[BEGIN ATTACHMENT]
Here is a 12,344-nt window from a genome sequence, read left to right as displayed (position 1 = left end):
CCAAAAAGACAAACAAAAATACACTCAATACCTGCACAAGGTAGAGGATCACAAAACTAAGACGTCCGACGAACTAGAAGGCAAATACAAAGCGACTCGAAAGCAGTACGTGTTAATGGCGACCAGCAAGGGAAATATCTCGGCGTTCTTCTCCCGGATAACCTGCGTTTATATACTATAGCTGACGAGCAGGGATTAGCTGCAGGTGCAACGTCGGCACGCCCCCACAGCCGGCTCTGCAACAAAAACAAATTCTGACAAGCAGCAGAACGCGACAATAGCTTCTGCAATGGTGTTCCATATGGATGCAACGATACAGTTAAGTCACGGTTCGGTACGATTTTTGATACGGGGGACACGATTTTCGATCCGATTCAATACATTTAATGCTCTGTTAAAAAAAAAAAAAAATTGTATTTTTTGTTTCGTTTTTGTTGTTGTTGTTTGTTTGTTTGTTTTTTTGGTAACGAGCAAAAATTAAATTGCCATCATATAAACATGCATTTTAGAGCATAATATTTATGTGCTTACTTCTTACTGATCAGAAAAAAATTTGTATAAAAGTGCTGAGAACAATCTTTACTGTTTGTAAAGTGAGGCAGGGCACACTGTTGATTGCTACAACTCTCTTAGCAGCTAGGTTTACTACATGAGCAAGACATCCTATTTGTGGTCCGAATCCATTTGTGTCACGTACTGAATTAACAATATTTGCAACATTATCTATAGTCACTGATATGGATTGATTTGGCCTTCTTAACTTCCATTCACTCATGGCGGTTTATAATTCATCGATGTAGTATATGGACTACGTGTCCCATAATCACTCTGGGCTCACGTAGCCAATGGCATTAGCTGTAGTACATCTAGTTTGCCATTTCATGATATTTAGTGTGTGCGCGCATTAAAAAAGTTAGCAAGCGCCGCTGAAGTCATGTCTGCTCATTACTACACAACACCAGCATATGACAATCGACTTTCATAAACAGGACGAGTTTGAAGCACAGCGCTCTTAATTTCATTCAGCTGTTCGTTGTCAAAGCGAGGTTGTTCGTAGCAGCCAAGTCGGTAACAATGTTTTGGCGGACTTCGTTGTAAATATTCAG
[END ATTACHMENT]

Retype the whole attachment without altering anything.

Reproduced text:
Here is a 12,344-nt window from a genome sequence, read left to right as displayed (position 1 = left end):
CCAAAAAGACAAACAAAAATACACTCAATACCTGCACAAGGTAGAGGATCACAAAACTAAGACGTCCGACGAACTAGAAGGCAAATACAAAGCGACTCGAAAGCAGTACGTGTTAATGGCGACCAGCAAGGGAAATATCTCGGCGTTCTTCTCCCGGATAACCTGCGTTTATATACTATAGCTGACGAGCAGGGATTAGCTGCAGGTGCAACGTCGGCACGCCCCCACAGCCGGCTCTGCAACAAAAACAAATTCTGACAAGCAGCAGAACGCGACAATAGCTTCTGCAATGGTGTTCCATATGGATGCAACGATACAGTTAAGTCACGGTTCGGTACGATTTTTGATACGGGGGACACGATTTTCGATCCGATTCAATACATTTAATGCTCTGTTAAAAAAAAAAAAAAATTGTATTTTTTGTTTCGTTTTTGTTGTTGTTGTTTGTTTGTTTGTTTTTTTGGTAACGAGCAAAAATTAAATTGCCATCATATAAACATGCATTTTAGAGCATAATATTTATGTGCTTACTTCTTACTGATCAGAAAAAAATTTGTATAAAAGTGCTGAGAACAATCTTTACTGTTTGTAAAGTGAGGCAGGGCACACTGTTGATTGCTACAACTCTCTTAGCAGCTAGGTTTACTACATGAGCAAGACATCCTATTTGTGGTCCGAATCCATTTGTGTCACGTACTGAATTAACAATATTTGCAACATTATCTATAGTCACTGATATGGATTGATTTGGCCTTCTTAACTTCCATTCACTCATGGCGGTTTATAATTCATCGATGTAGTATATGGACTACGTGTCCCATAATCACTCTGGGCTCACGTAGCCAATGGCATTAGCTGTAGTACATCTAGTTTGCCATTTCATGATATTTAGTGTGTGCGCGCATTAAAAAAGTTAGCAAGCGCCGCTGAAGTCATGTCTGCTCATTACTACACAACACCAGCATATGACAATCGACTTTCATAAACAGGACGAGTTTGAAGCACAGCGCTCTTAATTTCATTCAGCTGTTCGTTGTCAAAGCGAGGTTGTTCGTAGCAGCCAAGTCGGTAACAATGTTTTGGCGGACTTCGTTGTAAATATTCAG